Falvey Library accepting applications from full time faculty to cover article
processing charges ups to $2000 to publish in “gold” open access journal.
Must be accepted for publication. Must exhaust alternative sources of funding.
Library Resource Council journal vetting process.
Quality Indicators and Tools
Is the journal listed on the Directory of Open Access Journals DOAJ?
Is the journal archived? LOCKSS
Is the journal a member of a “best practices” publishing group?
Open Access Scholarly Publishers Association
International Academy of Nursing Editors Nurse Author & Editor
International Associations of Scientific, Technical and Medical Publishers
Quality Indicators and Tools
Can you verify that the journal is indexed by appropriate databases such as
CINHAL or PubMed or journals referenced in NCBI databases?
Does the journal have an impact factor? Verify it! Incites Journal Citation
Report How does the journal compare to known quality journals in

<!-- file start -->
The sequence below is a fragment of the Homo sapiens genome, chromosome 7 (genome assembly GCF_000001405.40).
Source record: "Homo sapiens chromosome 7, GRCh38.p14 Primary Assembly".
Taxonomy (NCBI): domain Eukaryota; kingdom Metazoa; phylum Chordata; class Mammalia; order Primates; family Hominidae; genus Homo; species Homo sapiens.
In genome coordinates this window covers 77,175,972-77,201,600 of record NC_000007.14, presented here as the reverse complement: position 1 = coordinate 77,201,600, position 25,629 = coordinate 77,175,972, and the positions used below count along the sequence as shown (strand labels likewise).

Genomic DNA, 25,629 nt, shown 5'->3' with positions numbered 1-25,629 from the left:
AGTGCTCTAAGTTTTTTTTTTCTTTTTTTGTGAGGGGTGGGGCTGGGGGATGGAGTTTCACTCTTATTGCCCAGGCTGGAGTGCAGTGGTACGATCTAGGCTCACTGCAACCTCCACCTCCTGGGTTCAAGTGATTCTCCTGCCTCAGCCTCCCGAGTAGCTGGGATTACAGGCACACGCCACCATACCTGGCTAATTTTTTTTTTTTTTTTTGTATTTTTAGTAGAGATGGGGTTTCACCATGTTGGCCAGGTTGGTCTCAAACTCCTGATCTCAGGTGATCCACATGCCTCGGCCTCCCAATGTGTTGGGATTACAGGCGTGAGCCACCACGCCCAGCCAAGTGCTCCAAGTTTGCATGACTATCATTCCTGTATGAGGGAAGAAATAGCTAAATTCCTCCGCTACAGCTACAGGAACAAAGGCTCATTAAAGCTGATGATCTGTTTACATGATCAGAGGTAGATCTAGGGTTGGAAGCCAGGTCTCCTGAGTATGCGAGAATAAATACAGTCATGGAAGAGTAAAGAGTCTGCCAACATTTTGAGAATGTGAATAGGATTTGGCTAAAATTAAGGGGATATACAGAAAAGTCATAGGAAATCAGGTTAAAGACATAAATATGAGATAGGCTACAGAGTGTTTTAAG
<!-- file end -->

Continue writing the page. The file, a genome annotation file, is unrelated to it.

SCImago Journal Rank or H Index?
Are the authors guidelines clear? Is there transparency with regard to
article processing charges, ethics statements regarding conflicts of interest
& data availability?
The Duck Song, John Flynn
If it looks like a duck and it quacks like a duck
And there's duck-do on your pick-up truck
Buddy you can bet your bottom buck
It ain't no armadillo
Inclusion on Beall’s List http://scholarlyoa.com/publishers/
Short publication history
Publication of poor quality papers
Editorial board composition credentials weak or not verifiable
Unverifiable metrics, connection to societies
Content not easily discoverable on appropriate platforms (google scholar,
Open Access Nursing Journals:
Repository Deposit/Archiving Aids
Author Addendum facilitating retention
Directory of scholarly journals with
quick and easy access to archiving policies
Alpi, K., Cross, W., & Davis, H. (2013). Support When It Counts: Library Roles in Public Access to Federally Funded Research. Presented at the